The feature topic in the July issue of Medical Environment Update  looks at how a new infectious diseases standard would affect compliance within medical facilities. The article covers:
- Regulations versus guidelines
- Is there really a need for a standard?
- The impact on clinics, medical, and dental practices
- Looking back on other approved and rejected standards
- How visitors to OSHA Healthcare Advisor feel about a proposed standard
Here is an excerpt from that article and a look at what else is covered in the July issue.
For some time, the healthcare community has been anticipating a new OSHA regulation, most likely in the form of an aerosol transmissible disease (ATD) standard similar to the regulation promulgated in California under the state-run Cal/OSHA program.
But during a regulatory Web chat on April 26, David Michaels, MD, assistant secretary of labor for OSHA, announced that OSHA would focus instead on a broader infectious diseases standard, rather than the ATD standard that was foreshadowed in a regulatory agenda announcement last fall.
“This really came out of the blue,” says Bruce Cunha, manager of employee health and safety at the Marshfield (WI) Clinic. “We were obviously expecting that they would do a respiratory standard like California’s, and even that has its own issues, but this one is so much more encompassing.”
On May 6, OSHA officially released a request for information (RFI) for public comment on occupational exposure to infectious disease, specifically in healthcare settings. Although the Bloodborne Pathogens standard and the Respiratory Protection standard do address some infection control hazards, currently OSHA does not have a standard that protects workers from airborne, droplet, and contact modes of transmission.
“OSHA is interested in strategies that are being used in such healthcare and other healthcare-related work settings to mitigate the risk of occupationally- acquired infectious diseases,” the RFI says. “As such, OSHA would like to collect information and data on the facilities and the tasks potentially exposing workers to this risk; successful employee infection control programs; control methodologies being utilized (including engineering, work practice, and administrative controls and personal protective equipment); medical surveillance programs; and training. OSHA will use the information received in response to this request to determine what action, if any, the Agency may take to further limit the spread of occupationallyacquired infectious diseases in these types of settings.”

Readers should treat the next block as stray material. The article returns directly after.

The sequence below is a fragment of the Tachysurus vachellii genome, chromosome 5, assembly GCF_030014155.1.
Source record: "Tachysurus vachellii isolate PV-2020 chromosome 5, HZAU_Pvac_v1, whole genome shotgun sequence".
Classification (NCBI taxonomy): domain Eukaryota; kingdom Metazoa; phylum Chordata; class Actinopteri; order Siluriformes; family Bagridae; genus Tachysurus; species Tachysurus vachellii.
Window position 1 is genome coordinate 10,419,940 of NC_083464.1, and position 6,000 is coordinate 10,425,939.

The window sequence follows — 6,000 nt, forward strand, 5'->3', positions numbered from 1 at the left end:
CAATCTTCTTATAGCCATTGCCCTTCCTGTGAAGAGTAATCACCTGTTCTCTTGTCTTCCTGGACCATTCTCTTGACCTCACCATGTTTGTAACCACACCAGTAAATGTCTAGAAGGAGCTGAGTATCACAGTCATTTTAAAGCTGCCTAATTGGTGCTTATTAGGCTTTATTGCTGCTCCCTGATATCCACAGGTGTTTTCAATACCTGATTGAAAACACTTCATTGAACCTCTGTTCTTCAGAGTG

Also, see the Web-exclusive post, “OSHA explains what’s behind the push for an infectious diseases standard .”
The Medical Environment Update  July issue also includes:
- Bloodborne pathogens slated for review
- MSDS compliance checklist
- Free tool offering infection control advice for ambulatory surgical centers 
- Ask the expert Q&As on maintaining a hazardous chemical list,  labeling and bagging during specimen transport, and what test toorder for the hepatitis b vaccination titer.
- A quiz designed to test your understanding of OSHA standards and government regulatory guidelines that apply to healthcare facilities
- Updates to the OSHA Program Manual  on eyewash station check log, students and volunteers, fire drills, and food and drink in restricted areas